There's a certain familiarity to the scenario: A Baathist regime is clinging to power in a key Arab country that has a history of making trouble for its neighbors. The ruler of this country comes from a religious minority that imposes its will through control of the military and the intelligence service. The people in the country want change, but they fear instability.

So what does the United States do about it? Three years ago with Iraq, the answer was to prepare a military invasion. As we can see from the daily newspaper headlines, that approach hasn't worked out too well.

The Bush administration is now trying a different approach in Syria. But it's hard to sort out from public statements just what that policy is. So, over the past several weeks, I have been asking senior administration officials privately to explain their game plan. It's fair to say that it's a "work in progress" but one that offers some promise -- especially for Syrians who would like to see a peaceful process of democratic change.

Administration officials say their goal is to change Syrian behavior rather than the regime itself. They argue that President Bashar Assad has been supporting violent extremists in Lebanon, in the Palestinian territories and most of all in Iraq. That's "unacceptable," says a senior administration official, and Assad must show he's serious about change. "We are not trying to destabilize Syria, but we are trying to change the conduct of the regime," he says.

A second senior administration official notes: "Assad needs to make a strategic choice for change. That's the only way he saves himself. Otherwise he's isolated." The officials say they're unimpressed by arguments that a post-Assad Syria could be as bloody and chaotic as post-Saddam Hussein Iraq has become. As for Assad's claims that he's fostering internal reform, administration officials are underwhelmed. They say the regime's pressure on dissidents has actually increased in recent weeks.

The administration's true goal is "regime change on the cheap," according to former CIA analyst Flynt Leverett, now at the Brookings Institution. That may be right; certainly there are some officials who would be happy if a coup toppled Assad.

The problem with U.S. policy is actually that it's too blase about the future of Syria. Here's an arena where the administration could be more aggressive -- not in the sense of threatening military action or a coup but in the sense of engaging reform elements in Syria and encouraging change more openly and directly. Syrians are sophisticated and secular people, and they're tired of being poor. They see the world changing, and they want to be part of that process. As for Assad, the reality is that internal reform may be the only way for him to save his ruling Alawite Muslim minority from an eventual bloodbath.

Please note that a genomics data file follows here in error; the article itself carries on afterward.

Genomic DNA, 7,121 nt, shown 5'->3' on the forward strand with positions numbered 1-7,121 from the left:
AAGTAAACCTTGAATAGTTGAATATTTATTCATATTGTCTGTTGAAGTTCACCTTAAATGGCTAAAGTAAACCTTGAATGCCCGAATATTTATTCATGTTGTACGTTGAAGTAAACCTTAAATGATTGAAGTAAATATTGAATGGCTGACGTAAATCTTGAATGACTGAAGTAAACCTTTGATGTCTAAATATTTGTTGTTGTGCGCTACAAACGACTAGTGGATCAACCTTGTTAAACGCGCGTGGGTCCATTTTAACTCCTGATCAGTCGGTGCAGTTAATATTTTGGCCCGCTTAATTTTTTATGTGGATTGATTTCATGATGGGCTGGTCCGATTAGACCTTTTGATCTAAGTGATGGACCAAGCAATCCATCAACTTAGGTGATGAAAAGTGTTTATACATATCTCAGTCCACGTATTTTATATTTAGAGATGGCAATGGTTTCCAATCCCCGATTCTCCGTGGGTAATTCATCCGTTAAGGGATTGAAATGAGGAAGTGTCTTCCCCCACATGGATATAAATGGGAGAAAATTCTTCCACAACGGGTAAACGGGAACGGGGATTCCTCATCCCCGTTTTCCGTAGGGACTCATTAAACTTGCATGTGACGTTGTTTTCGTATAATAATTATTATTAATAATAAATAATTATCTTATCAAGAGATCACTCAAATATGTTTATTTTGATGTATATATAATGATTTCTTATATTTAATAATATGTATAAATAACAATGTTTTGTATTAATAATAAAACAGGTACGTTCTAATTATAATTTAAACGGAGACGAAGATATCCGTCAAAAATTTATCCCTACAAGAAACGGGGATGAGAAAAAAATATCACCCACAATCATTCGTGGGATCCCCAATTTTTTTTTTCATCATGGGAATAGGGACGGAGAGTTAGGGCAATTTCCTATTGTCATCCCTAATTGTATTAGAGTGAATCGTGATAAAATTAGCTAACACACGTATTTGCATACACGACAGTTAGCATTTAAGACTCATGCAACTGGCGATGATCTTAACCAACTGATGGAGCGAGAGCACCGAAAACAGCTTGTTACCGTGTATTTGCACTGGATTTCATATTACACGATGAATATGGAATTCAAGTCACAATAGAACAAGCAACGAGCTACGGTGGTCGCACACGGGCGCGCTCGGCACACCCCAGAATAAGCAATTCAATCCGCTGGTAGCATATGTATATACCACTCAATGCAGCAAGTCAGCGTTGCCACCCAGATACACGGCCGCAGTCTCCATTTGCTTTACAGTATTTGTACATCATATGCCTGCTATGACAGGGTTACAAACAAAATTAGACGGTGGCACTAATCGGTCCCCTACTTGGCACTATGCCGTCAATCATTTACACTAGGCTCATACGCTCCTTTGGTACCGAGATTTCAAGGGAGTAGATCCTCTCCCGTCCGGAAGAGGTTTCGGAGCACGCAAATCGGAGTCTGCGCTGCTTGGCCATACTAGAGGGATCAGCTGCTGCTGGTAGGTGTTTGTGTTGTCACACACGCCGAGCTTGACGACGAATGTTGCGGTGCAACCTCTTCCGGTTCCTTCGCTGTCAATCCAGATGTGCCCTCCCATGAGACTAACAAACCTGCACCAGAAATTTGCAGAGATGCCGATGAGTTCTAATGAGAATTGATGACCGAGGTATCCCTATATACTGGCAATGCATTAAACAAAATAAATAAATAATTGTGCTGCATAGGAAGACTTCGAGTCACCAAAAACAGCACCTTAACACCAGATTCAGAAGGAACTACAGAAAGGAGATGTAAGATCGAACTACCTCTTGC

The right goal in Syria is, in fact, a peaceful process of regime change -- led by Assad if he has the political will, or by someone else if he doesn't. The Syrian leader consolidated power last month at a congress of the ruling Baath Party. In the following days, he purged most of the Old Guard that was seen as blocking reform. That means Assad now has nobody to blame but himself.

America's best approach is the one that has worked in Serbia, Georgia, Ukraine and Lebanon. That is to foster strong civil society groups that can gradually open a process of internal debate. As in post-communist societies, the challenge is to provide resources to democratic activists -- scholarships, fellowships, conferences, grants. The web of change should be spun from all directions -- Lebanon, Turkey, Jordan, Iraq, Israel, Europe, America.

Another reason to be ambitious about change in Syria is that the effort has an international mandate. U.N. Security Council Resolution 1559, which forced the withdrawal of Syrian troops from Lebanon, provides a legal framework for monitoring Syria. The administration also has a powerful partnership with France, which wants to maintain the pressure on Damascus. When French Foreign Minister Philippe Douste-Blazy visited Washington last week, he mentioned the possibility that the Lebanese army might move to the Syrian border in a show of force to stop Syria from infiltrating intelligence agents into Lebanon and smuggling weapons to Hezbollah. That's a good idea.

History doesn't often present second opportunities to get it right. But the United States and its allies now have a chance to prod a Baathist regime into a peaceful transition toward democratic reforms, under the mandate of a U.N. resolution. America needs some successes in the Arab world, amid the Iraq fiasco. Working to replicate Lebanon's reform intifada in neighboring Syria makes good sense.